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Brook on the brink of a second Bundaberg Cup

By Isaac Murphy

Gin Gin trainer Ron Brook’s greyhounds are perennial contenders at the Bundaberg Cup.

The veteran trainer won his home race for the first time a few years ago, and in Kiewa Rebel he thinks he has the dog to give him a second trophy next Monday as he comes in fresh off an impressive heat win.

Brook said the dog had grown up racing at Bundaberg since day one, and knowing every blade of grass should come in handy in the final.

“Experience is a big advantage for him, he’s been around that track all but a few of his fifty-two starts and knows how to take all the short cuts getting home,” Brook said.

“As a young dog he didn’t have great box speed, so he would always drop back and have to make up ground on the rail.

“It’s ended up being another string to his bow because if he doesn’t jump, he won’t panic drop to the fence and work his way into the race - and if he does get out, he won’t leave the steel.”

Kiewa Rebel was the quickest dog to come out of the three semi-finals, driving hard from box two to find the fence early before surging away mid-race.

Despite that win, Brook talked through a number of other chances.

“Fernando Tears is a very good up-and-coming dog for Phil Carter but has been blessed with a lot of box ones in his young career and may find it tougher from out wide,” he said.

“Dolcetto Hayze who’s getting a start as a reserve can race well from any box, Purdi Villa will get off at the corners and David Plummer’s dog Richmer Attack is just finding her feet over the distance.

“It’s one of those races where you could go from a two-to-one favourite to a ten-to-one depending on the box draw; I’d love to be somewhere inside though.”

Brook says he takes a lot of pride in his Bundaberg Cup record, and regularly turning out challengers in 2020 has been no different.

“I’ve had ten runners in Bundaberg Cup Finals over the years and finally cracked it a couple of years ago with a dog called Crazy Bob, who we backed up the next year looking to be the first to win two in a row but he got beaten half a head,” Brook said.

“I think overall we’ve one it once, had three seconds and a couple of thirds, it’s a race we really cherish and to win it with this dog would be something else.

“Apart from the Cup, the Derby is the only other race at Bundy I haven’t won and that’s something I want to tick off before I call it a day.”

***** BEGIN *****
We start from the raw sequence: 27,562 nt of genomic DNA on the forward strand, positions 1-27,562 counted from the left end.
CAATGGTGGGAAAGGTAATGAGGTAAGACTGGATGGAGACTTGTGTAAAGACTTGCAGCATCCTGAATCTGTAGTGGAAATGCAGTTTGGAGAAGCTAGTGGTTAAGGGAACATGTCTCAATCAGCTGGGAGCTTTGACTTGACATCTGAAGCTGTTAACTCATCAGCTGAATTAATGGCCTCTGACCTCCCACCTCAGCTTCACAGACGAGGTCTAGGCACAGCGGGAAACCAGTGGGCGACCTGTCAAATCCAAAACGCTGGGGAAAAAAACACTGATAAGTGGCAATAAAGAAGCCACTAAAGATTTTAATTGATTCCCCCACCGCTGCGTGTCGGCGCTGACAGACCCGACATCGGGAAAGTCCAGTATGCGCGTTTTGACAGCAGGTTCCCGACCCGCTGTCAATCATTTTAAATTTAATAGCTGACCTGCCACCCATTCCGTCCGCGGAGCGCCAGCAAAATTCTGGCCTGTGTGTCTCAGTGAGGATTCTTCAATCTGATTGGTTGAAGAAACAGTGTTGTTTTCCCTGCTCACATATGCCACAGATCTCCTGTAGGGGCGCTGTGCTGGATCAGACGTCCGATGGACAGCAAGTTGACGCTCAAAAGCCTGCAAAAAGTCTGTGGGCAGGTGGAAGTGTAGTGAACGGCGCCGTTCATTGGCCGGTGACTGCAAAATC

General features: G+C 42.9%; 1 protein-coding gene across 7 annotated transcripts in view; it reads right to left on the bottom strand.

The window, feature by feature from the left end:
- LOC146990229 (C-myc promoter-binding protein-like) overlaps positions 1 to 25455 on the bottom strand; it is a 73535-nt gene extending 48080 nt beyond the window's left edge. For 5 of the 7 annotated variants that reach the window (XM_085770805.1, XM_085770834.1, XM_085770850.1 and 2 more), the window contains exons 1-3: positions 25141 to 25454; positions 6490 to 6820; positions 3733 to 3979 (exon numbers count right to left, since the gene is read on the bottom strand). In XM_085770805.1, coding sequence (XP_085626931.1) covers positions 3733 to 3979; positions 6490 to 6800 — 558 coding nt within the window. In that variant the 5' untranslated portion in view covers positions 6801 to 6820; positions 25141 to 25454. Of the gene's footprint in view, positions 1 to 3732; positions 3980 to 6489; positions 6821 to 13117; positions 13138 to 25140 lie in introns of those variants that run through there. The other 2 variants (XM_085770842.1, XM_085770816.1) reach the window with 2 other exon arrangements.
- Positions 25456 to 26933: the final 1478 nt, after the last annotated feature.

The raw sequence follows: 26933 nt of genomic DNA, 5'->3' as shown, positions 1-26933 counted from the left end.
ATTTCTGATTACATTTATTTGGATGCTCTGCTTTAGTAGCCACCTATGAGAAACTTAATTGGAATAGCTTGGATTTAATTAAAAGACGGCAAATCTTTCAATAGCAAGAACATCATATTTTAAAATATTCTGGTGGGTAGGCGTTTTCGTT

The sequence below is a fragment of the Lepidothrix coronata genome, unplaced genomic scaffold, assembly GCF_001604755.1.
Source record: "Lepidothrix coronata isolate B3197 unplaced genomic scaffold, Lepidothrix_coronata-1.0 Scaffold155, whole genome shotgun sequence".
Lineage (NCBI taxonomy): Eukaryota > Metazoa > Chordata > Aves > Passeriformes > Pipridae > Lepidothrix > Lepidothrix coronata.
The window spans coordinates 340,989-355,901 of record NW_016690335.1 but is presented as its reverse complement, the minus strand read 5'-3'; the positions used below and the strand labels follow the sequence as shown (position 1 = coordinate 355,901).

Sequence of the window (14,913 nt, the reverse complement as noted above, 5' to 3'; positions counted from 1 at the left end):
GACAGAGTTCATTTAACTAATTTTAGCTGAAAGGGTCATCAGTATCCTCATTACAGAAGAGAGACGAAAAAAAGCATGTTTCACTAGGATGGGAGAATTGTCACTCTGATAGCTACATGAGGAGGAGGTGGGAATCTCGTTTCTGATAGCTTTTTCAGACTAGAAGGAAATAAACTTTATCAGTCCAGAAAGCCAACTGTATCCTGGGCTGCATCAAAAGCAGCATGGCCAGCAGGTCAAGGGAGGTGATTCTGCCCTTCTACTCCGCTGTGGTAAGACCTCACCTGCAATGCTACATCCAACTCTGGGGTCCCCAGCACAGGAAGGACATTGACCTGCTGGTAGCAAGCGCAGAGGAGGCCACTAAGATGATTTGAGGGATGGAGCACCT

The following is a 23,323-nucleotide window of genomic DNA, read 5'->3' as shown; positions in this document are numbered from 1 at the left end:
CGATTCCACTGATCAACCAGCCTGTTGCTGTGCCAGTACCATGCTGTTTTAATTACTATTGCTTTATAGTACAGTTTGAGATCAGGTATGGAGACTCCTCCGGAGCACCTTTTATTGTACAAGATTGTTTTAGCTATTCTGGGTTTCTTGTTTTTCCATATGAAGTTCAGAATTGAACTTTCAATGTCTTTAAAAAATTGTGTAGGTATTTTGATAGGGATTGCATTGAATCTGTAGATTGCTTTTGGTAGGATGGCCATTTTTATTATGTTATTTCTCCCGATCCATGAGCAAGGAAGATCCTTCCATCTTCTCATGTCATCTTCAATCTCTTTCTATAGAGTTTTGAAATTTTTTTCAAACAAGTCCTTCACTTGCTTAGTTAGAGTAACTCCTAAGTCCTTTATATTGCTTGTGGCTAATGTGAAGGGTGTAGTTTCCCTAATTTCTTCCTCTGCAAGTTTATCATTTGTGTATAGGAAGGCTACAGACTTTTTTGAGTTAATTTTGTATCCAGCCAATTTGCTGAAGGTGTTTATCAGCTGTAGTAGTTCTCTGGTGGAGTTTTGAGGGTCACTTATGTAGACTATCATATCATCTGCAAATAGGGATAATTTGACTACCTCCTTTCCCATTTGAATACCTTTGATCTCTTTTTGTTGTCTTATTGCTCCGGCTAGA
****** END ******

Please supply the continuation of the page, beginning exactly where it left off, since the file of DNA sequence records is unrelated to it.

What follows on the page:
Timing is everything in greyhound racing and when a virus swept through the kennel a couple of months ago, Brook thought it might throw out his cup plans, but the dog will present spot on come Monday.

“We had the dog virus in our kennel a couple of months ago and while he didn’t get it we shut everything down for a month to make sure we got on top of it, so Tuesday’s Heat win was just his second 550 metre run since February,” Brook said.

“He came back over the 460 three starts ago and rattled home into the placings.

“After that I was even a little dubious whether to put him in the prelude or not, but I’m glad we did as he ran Dolcetto Hayze right to the line.

“From thinking we might not make it to the Cup with him to winning his heat and looking really fit for the final has been a big effort from the dog.”

There is a good story behind every greyhound, but after being bred in Victoria not many would have thought Kiawa Rebel would end up at Gin Gin with Brook.

“Kiewa Rebel came to me in very unique circumstances, he was bred in Victoria out of Kinloch Brae and a nice dam Te Akai Kahn, and the litter found their way to a friend of mine Michael James,” he said.

“Michael brought them up to me to be reared at four months and another good mate of ours Geoff Small bought a couple of the pups, one who’s retired and the other Kiewa Rebel for me to train.”

The dog developed into one of Brook’s favourites and the thought of him adding a Bundaberg Cup to his resume after modest beginnings was getting him excited.

“I had some doubts about him early in the piece, he was getting in a lot of trouble early,” Brook said.

“But if you got back through his fifty-two starts, he’s only ever drawn the red three times and for a dog crying out to get to the fence you could safely say he would have won a lot more races.

“As a pup he was very hesitant and it just took time for him to find himself and develop a race pattern where he was comfortable, he’s done that now and he’s jumping a hell of a lot better.

“He’s just been a real little grafter, he’s as honest as they come and fabulous to be around the kennels - he’s one of those dogs you’ve always got a lot of time for.”